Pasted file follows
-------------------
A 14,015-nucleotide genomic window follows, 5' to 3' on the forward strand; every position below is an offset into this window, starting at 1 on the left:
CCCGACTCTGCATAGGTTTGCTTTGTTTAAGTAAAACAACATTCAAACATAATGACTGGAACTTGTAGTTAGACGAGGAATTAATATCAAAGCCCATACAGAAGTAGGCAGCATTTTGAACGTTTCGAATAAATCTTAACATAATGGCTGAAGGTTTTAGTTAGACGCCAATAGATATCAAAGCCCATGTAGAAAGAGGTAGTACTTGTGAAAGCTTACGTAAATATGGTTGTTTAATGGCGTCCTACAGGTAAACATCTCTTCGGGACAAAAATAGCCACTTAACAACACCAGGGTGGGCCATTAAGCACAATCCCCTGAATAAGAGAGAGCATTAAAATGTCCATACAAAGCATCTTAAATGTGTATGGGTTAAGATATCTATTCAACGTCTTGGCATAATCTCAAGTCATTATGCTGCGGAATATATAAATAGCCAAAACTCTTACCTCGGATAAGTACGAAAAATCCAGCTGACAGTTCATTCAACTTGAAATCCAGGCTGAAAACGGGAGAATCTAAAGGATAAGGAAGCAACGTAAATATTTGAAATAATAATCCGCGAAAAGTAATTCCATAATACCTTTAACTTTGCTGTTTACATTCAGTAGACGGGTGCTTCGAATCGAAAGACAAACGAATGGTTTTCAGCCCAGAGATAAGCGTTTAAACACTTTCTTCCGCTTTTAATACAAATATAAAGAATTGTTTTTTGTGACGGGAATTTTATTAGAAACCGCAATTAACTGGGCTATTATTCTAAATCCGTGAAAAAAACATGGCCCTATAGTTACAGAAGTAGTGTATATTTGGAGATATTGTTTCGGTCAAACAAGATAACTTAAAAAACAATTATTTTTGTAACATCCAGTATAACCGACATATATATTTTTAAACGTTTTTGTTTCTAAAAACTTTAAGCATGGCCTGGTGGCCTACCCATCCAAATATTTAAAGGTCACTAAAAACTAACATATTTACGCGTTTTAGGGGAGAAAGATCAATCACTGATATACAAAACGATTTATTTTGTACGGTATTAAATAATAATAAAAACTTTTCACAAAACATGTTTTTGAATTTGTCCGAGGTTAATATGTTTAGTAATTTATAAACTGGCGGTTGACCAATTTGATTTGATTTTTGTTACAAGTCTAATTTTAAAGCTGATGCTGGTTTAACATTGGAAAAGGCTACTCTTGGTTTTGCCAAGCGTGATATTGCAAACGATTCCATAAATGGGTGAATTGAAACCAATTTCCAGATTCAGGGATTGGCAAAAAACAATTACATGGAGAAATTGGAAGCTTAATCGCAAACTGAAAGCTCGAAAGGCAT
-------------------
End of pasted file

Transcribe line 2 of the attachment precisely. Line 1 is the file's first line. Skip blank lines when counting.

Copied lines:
CCCGACTCTGCATAGGTTTGCTTTGTTTAAGTAAAACAACATTCAAACATAATGACTGGAACTTGTAGTTAGACGAGGAATTAATATCAAAGCCCATACAGAAGTAGGCAGCATTTTGAACGTTTCGAATAAATCTTAACATAATGGCTGAAGGTTTTAGTTAGACGCCAATAGATATCAAAGCCCATGTAGAAAGAGGTAGTACTTGTGAAAGCTTACGTAAATATGGTTGTTTAATGGCGTCCTACAGGTAAACATCTCTTCGGGACAAAAATAGCCACTTAACAACACCAGGGTGGGCCATTAAGCACAATCCCCTGAATAAGAGAGAGCATTAAAATGTCCATACAAAGCATCTTAAATGTGTATGGGTTAAGATATCTATTCAACGTCTTGGCATAATCTCAAGTCATTATGCTGCGGAATATATAAATAGCCAAAACTCTTACCTCGGATAAGTACGAAAAATCCAGCTGACAGTTCATTCAACTTGAAATCCAGGCTGAAAACGGGAGAATCTAAAGGATAAGGAAGCAACGTAAATATTTGAAATAATAATCCGCGAAAAGTAATTCCATAATACCTTTAACTTTGCTGTTTACATTCAGTAGACGGGTGCTTCGAATCGAAAGACAAACGAATGGTTTTCAGCCCAGAGATAAGCGTTTAAACACTTTCTTCCGCTTTTAATACAAATATAAAGAATTGTTTTTTGTGACGGGAATTTTATTAGAAACCGCAATTAACTGGGCTATTATTCTAAATCCGTGAAAAAAACATGGCCCTATAGTTACAGAAGTAGTGTATATTTGGAGATATTGTTTCGGTCAAACAAGATAACTTAAAAAACAATTATTTTTGTAACATCCAGTATAACCGACATATATATTTTTAAACGTTTTTGTTTCTAAAAACTTTAAGCATGGCCTGGTGGCCTACCCATCCAAATATTTAAAGGTCACTAAAAACTAACATATTTACGCGTTTTAGGGGAGAAAGATCAATCACTGATATACAAAACGATTTATTTTGTACGGTATTAAATAATAATAAAAACTTTTCACAAAACATGTTTTTGAATTTGTCCGAGGTTAATATGTTTAGTAATTTATAAACTGGCGGTTGACCAATTTGATTTGATTTTTGTTACAAGTCTAATTTTAAAGCTGATGCTGGTTTAACATTGGAAAAGGCTACTCTTGGTTTTGCCAAGCGTGATATTGCAAACGATTCCATAAATGGGTGAATTGAAACCAATTTCCAGATTCAGGGATTGGCAAAAAACAATTACATGGAGAAATTGGAAGCTTAATCGCAAACTGAAAGCTCGAAAGGCAT